Chica is one of the pioneers of the cashless movement — with most of its merchants and shopping establishments only accepting electronic payments.
As a result, tourists and foreign professionals in China often struggle to access many of the services that local residents enjoy.
The WeChat ecosystem, for example, is one that binds the nation together, with restaurants, ride-hailing services, and even laundromats offering services to customers through mini-programs on the app. Fortunately, WeChat Pay — the app’s own e-wallet — is finally being opened up to those that hold international credit cards.
The company is now collaborating with Visa, MasterCard, American Express, Discover Global Network (including Diners Club) and JCB to enable overseas users to link their credit cards to WeChat Pay and use it for payment transactions and services in China.
As a result of the collaboration, overseas users will now be able to use WeChat Pay across multiple payment scenarios spanning shopping, restaurants, transportation, and accommodation.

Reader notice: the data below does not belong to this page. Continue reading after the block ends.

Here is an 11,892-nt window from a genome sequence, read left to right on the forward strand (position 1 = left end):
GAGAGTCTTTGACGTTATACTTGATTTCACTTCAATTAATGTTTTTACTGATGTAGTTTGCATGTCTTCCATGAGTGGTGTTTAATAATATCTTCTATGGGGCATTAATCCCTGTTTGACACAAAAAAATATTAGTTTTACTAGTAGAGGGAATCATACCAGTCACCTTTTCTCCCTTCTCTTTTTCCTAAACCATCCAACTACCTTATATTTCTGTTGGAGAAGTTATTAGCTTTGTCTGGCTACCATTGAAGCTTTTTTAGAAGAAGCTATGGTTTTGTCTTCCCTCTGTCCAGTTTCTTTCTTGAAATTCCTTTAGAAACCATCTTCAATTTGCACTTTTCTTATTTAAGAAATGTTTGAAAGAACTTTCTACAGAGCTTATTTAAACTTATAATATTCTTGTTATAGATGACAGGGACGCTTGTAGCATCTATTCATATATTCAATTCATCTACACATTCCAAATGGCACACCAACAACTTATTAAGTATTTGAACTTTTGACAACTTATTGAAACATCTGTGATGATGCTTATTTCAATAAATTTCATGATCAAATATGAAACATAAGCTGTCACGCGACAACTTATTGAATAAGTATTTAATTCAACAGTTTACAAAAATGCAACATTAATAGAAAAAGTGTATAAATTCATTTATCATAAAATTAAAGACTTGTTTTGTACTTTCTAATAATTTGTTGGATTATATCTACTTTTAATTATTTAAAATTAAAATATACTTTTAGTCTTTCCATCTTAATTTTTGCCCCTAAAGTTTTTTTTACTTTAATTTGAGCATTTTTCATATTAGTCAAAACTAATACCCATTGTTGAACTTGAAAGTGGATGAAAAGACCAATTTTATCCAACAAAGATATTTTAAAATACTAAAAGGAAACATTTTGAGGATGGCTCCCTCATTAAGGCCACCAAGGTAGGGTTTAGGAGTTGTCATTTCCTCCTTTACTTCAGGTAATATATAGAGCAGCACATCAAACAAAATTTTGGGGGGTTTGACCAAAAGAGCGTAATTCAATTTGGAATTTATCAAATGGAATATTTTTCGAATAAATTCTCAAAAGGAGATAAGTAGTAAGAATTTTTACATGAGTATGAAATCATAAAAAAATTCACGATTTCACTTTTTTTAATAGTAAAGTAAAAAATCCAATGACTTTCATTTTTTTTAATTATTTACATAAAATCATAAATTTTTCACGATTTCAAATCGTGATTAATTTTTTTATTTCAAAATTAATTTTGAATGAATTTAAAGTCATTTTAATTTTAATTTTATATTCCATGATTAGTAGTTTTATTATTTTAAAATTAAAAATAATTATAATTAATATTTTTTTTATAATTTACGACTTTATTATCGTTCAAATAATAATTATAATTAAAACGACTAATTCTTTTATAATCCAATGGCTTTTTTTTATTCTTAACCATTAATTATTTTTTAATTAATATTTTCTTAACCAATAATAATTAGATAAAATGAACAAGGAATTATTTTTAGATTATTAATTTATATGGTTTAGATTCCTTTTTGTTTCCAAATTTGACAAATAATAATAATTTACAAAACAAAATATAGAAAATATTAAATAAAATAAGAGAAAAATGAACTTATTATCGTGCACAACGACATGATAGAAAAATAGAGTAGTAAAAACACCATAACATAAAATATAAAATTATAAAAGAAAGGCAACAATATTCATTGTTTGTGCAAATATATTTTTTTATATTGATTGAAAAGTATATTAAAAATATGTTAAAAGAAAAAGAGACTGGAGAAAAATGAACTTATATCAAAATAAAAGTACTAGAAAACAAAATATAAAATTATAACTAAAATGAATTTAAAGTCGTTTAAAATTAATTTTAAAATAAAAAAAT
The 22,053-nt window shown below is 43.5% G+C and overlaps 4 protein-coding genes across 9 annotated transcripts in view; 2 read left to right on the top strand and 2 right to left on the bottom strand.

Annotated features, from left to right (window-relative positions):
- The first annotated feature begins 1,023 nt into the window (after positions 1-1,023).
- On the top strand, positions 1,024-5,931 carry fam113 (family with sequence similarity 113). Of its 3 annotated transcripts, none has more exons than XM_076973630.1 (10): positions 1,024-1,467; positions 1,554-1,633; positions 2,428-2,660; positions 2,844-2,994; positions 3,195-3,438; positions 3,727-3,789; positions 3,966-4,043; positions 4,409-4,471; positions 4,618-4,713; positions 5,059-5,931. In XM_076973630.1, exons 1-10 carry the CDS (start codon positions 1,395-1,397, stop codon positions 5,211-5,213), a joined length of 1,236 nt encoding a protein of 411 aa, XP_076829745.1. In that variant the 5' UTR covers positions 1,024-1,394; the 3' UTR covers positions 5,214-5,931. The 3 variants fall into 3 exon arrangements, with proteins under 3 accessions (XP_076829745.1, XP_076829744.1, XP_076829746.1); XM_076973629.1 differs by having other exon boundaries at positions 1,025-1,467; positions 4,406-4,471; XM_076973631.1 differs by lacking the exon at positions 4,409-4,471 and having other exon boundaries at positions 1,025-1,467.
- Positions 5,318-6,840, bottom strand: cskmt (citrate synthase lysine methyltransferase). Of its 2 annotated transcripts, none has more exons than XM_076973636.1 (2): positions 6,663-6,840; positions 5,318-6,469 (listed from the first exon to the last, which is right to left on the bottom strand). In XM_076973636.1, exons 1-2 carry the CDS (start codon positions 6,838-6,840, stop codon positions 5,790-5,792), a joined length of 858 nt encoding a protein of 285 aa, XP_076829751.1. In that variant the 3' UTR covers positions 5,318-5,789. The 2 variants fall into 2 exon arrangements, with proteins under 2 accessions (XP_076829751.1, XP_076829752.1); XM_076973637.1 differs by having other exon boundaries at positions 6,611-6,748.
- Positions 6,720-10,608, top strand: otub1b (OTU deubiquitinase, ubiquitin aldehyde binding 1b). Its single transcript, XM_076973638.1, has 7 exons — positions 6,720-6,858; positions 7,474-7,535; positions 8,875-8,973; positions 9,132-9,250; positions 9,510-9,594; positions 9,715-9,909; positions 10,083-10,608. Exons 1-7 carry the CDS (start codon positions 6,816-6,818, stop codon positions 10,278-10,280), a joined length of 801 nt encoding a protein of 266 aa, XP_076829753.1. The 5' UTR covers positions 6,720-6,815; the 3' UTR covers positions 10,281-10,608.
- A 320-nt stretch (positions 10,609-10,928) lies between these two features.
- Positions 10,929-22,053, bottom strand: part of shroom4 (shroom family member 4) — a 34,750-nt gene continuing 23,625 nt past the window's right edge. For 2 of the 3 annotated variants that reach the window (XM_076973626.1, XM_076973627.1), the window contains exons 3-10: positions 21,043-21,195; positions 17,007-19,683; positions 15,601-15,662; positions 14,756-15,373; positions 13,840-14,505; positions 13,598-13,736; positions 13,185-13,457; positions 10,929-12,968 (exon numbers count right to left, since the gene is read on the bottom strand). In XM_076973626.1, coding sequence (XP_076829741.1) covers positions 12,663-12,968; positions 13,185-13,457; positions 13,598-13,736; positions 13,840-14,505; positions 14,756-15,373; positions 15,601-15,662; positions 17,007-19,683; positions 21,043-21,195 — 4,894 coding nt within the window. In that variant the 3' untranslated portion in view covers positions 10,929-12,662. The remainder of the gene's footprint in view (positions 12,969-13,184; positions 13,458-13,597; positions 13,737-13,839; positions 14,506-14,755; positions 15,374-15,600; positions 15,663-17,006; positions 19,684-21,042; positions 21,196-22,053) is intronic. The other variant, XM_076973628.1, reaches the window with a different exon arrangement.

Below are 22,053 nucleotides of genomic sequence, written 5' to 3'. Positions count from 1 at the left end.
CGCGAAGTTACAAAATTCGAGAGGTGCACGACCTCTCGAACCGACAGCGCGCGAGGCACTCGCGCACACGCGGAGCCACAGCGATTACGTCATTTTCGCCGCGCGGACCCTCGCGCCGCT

For instance, overseas users can use WeChat Pay to purchase railway tickets on China Railway (www.12306.cn), hail a ride on the Didi (China’s Uber/Grab), make online purchases via JD.com and Ctrip, and more.
Over the past year or two, WeChat and its biggest competitor Alipay have worked hard to forge partnerships that assist Chinese tourists traveling overseas. However, the number of foreigners — professionals and tourists — coming into China is also growing year-on-year and hence, WeChat decided to look for a solution.
According to the Ministry of Culture and Tourism, the number of inbound tourists reached 141.2 million in 2018, an increase of 1.2 percent over the same period of the previous year. Further, the Minister of Science and Technology believes that China is also attracting foreign talent looking to start innovative businesses in the country.
Overall, there are more than 950,000 foreigners working in China, and the country has cumulatively issued 336,000 overseas talent work permits in 2018.
The Chinese government realized that the inconvenience of not being able to use the widely adopted local mobile payments is becoming a major pain point for overseas people living or visiting mainland China — which is why they introduced new policies recently — which WeChat has embraced.
While the initiative is bound to significantly help foreign tourists and professionals working in China, it will also help many of the local businesses looking to grow their business. This is especially true in some of the more popular destinations such as Shanghai, Beijing, Chengdu, and Hangzhou.
In the coming months, as China opens its doors, more innovation in payments should be expected.
Author: Soumik Roy